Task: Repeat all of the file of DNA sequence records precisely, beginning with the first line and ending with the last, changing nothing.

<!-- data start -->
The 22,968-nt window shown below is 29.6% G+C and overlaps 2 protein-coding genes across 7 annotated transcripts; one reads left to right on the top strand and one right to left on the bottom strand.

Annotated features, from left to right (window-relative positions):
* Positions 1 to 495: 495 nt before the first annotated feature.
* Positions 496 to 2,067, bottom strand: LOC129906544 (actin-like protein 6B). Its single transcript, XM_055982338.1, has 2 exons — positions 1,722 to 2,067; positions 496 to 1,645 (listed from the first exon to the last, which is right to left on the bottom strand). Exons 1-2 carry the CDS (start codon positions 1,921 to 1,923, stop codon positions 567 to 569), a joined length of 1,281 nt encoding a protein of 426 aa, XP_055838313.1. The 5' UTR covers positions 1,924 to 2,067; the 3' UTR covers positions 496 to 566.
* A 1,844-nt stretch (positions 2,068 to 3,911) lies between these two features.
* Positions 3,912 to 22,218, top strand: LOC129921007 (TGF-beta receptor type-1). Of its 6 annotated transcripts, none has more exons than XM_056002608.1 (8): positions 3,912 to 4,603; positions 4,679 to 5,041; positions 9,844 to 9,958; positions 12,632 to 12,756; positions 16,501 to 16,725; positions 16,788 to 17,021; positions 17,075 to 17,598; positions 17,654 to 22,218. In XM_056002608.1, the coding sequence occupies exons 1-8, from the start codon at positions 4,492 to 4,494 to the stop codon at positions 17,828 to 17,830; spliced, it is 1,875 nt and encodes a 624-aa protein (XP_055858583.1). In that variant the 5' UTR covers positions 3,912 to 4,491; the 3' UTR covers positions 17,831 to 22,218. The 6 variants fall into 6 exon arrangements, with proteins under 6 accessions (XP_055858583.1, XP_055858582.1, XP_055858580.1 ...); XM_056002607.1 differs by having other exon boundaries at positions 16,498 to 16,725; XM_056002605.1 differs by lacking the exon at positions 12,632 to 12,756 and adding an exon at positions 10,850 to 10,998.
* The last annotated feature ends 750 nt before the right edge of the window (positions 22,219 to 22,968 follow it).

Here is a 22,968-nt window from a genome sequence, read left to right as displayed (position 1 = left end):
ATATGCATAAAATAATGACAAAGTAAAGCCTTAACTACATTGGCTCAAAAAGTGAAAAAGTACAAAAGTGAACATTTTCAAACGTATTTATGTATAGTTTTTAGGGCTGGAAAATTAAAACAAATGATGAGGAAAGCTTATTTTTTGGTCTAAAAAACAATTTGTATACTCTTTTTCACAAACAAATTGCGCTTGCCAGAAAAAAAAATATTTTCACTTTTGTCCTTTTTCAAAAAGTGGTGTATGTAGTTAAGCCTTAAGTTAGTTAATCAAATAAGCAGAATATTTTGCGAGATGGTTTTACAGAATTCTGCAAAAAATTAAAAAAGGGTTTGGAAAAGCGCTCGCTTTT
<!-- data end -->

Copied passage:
The 22,968-nt window shown below is 29.6% G+C and overlaps 2 protein-coding genes across 7 annotated transcripts; one reads left to right on the top strand and one right to left on the bottom strand.

Annotated features, from left to right (window-relative positions):
* Positions 1 to 495: 495 nt before the first annotated feature.
* Positions 496 to 2,067, bottom strand: LOC129906544 (actin-like protein 6B). Its single transcript, XM_055982338.1, has 2 exons — positions 1,722 to 2,067; positions 496 to 1,645 (listed from the first exon to the last, which is right to left on the bottom strand). Exons 1-2 carry the CDS (start codon positions 1,921 to 1,923, stop codon positions 567 to 569), a joined length of 1,281 nt encoding a protein of 426 aa, XP_055838313.1. The 5' UTR covers positions 1,924 to 2,067; the 3' UTR covers positions 496 to 566.
* A 1,844-nt stretch (positions 2,068 to 3,911) lies between these two features.
* Positions 3,912 to 22,218, top strand: LOC129921007 (TGF-beta receptor type-1). Of its 6 annotated transcripts, none has more exons than XM_056002608.1 (8): positions 3,912 to 4,603; positions 4,679 to 5,041; positions 9,844 to 9,958; positions 12,632 to 12,756; positions 16,501 to 16,725; positions 16,788 to 17,021; positions 17,075 to 17,598; positions 17,654 to 22,218. In XM_056002608.1, the coding sequence occupies exons 1-8, from the start codon at positions 4,492 to 4,494 to the stop codon at positions 17,828 to 17,830; spliced, it is 1,875 nt and encodes a 624-aa protein (XP_055858583.1). In that variant the 5' UTR covers positions 3,912 to 4,491; the 3' UTR covers positions 17,831 to 22,218. The 6 variants fall into 6 exon arrangements, with proteins under 6 accessions (XP_055858583.1, XP_055858582.1, XP_055858580.1 ...); XM_056002607.1 differs by having other exon boundaries at positions 16,498 to 16,725; XM_056002605.1 differs by lacking the exon at positions 12,632 to 12,756 and adding an exon at positions 10,850 to 10,998.
* The last annotated feature ends 750 nt before the right edge of the window (positions 22,219 to 22,968 follow it).

Here is a 22,968-nt window from a genome sequence, read left to right as displayed (position 1 = left end):
ATATGCATAAAATAATGACAAAGTAAAGCCTTAACTACATTGGCTCAAAAAGTGAAAAAGTACAAAAGTGAACATTTTCAAACGTATTTATGTATAGTTTTTAGGGCTGGAAAATTAAAACAAATGATGAGGAAAGCTTATTTTTTGGTCTAAAAAACAATTTGTATACTCTTTTTCACAAACAAATTGCGCTTGCCAGAAAAAAAAATATTTTCACTTTTGTCCTTTTTCAAAAAGTGGTGTATGTAGTTAAGCCTTAAGTTAGTTAATCAAATAAGCAGAATATTTTGCGAGATGGTTTTACAGAATTCTGCAAAAAATTAAAAAAGGGTTTGGAAAAGCGCTCGCTTTT